Excessive calorie restriction, for example, causes the body to use up its stores of carbohydrates and to break down protein in the muscles to use to fuel its activity. Since both carbohydrates and protein hold water in the cells, a loss of these macronutrients also results in a net loss of water. As a result, rapid weight loss can often be made up of 75% water loss.

High-protein or low-carb diets can also cause excessive water loss. A high level of protein, especially from meat and dairy products, raises the levels of two toxic by-products: uric acid and urea. To flush these out, the body pumps lots of water through the kidneys and urinary track. Loss of glycogen (a form of stored carbohydrate) on low-carb diets can also cause excess water loss, as can the diuretics people often take on these diets.

You aren’t what you eat

Weighing yourself immediately after a meal can also produce false scale readings. An average-sized meal can easily weigh a kilogram, which is what you’ll appear to have gained if you jump on the scales straight after eating. That’s because the scale registers the weight of the food, not the weight you’ve gained from the meal – plus any water weight gain from excess sodium.

Of course, after your food has been digested it will stockpile some extra calories, but keep in mind that it takes 3,500 calories more than your body requires to gain just half a kilogram of weight. So, if you’ve eaten a heavy meal and the scales register a two-kilogram weight gain, for that reading to be accurate the meal would have to equal at least 14,000 calories. That’s like eating 8-12 whole pizzas, 23 Big Macs, or 56 bowls of pasta marinara!

Muscle gain versus fat loss

Exercise rarely contributes to an increased weight on the scale. Although the argument that muscle weighs more than fat is often used to explain weight gain when you increase physical activity, in truth the effects of weight training on your overall weight are marginal – about half a kilogram a month is the maximum increase you should see. So don’t be fooled into thinking that weight gain is a byproduct of exercise. More likely the increased number on the scales is owing to true weight gain, or water retention.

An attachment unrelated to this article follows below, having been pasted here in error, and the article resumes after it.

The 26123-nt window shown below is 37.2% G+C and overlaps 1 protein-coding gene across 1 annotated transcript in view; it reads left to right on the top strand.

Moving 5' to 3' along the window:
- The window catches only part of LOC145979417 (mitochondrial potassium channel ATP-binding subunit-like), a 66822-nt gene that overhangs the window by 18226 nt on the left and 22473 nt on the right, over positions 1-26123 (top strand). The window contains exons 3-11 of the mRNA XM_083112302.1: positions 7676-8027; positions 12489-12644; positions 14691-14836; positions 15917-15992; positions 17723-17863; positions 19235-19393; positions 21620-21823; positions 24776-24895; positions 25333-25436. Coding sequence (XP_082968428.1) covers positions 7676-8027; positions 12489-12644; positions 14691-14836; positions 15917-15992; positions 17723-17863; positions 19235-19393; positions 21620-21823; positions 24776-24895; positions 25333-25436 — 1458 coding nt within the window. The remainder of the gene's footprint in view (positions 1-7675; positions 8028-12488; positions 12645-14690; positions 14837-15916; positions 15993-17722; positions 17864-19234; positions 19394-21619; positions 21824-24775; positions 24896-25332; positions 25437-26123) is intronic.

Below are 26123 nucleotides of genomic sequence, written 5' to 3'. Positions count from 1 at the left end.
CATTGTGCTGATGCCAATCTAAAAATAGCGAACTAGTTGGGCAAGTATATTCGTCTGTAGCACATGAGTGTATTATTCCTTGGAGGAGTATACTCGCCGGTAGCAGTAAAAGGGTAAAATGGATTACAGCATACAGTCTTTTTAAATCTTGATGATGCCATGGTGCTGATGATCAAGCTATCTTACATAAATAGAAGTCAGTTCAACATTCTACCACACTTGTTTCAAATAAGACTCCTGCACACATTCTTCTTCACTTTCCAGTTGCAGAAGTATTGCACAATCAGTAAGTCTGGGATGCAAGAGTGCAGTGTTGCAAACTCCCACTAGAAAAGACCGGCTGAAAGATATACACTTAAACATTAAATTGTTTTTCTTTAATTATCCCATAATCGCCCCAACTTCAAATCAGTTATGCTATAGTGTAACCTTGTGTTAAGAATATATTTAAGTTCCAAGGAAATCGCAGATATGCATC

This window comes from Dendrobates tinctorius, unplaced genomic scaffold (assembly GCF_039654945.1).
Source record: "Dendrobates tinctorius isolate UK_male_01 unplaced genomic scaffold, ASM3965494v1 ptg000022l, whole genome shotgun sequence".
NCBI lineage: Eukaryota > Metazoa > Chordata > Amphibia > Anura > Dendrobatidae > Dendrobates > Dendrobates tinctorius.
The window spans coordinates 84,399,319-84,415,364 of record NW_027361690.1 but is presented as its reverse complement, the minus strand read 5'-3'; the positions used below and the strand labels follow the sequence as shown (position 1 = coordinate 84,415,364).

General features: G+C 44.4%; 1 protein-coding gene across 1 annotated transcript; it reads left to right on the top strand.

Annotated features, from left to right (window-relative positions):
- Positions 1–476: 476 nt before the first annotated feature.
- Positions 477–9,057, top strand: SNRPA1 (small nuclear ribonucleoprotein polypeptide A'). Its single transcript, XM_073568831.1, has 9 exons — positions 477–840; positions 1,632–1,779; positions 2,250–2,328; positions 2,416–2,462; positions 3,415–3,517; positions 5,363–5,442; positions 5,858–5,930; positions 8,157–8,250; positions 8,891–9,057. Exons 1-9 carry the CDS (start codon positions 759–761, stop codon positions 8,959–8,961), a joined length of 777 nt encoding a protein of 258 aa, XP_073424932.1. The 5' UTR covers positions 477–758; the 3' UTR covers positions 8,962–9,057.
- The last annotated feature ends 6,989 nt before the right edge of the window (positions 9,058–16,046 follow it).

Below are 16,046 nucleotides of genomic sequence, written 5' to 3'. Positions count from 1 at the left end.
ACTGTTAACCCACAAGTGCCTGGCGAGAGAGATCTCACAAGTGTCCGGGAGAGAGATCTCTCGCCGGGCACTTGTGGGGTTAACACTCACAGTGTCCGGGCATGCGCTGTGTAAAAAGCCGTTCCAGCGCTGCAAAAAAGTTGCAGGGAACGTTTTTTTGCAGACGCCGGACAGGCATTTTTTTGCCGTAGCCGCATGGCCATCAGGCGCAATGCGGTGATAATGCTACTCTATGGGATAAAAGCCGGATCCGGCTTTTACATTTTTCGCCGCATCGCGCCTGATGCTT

Using the scales effectively

Although small, day-to-day fluctuations are not a reliable reflection of weight losses or gains, the scales can be an effective long-term indicator of weight loss, especially when used in conjunction with other methods of assessing weight and progress.

Pat Fiducia suggests these tips to help you use your scales effectively:

  • Understand the scale’s limitations. Keep in mind what scales can and can’t do. Remember that normal and significant fluctuations can occur through water retention, water loss, glycogen storage, changes in body mass, and the normal ebbs and flows of fluids. The scales can’t show you what is causing fluctuations, so consider the role of normal bodily processes before you jump to the conclusion that you’ve gained weight.
  • Focus on what you want to accomplish. Losing body fat and increasing lean muscle mass are your primary weight loss goals. Remind yourself that it’s impossible to change your body fat significantly in a day or two, or even a week, so don’t allow your mood to be dictated by the numbers or changes on your scales.
  • Weigh in once a week or less. Scales should be used to monitor weight trends, not day-to-day weight fluctuations. Weigh in once a week or less, and chart your progress over time. It’s also best not to weigh yourself for several hours after eating. For more accurate weigh ins, measure your weight first thing in the morning before eating.
  • Think outside the scales. Think about how you look and feel, how your clothes fit, your frame of mind, your energy levels. These things should be considered far more important than the number on your scales.
  • Monitor other indicators of success such as your blood pressure, your cholesterol levels, and your glucose levels. Measure success by the positive changes you’re making and feeling. Noting skin folds or body measurements such as waist circumference can also provide more accurate numerical charting of fat loss.
  • Pay attention over time. While small daily fluctuations should not influence you significantly, pay attention to larger losses or gains over time (weeks and months). Your scales are still a reliable way to gauge changes over longer periods of time to assess what works for you and what doesn’t.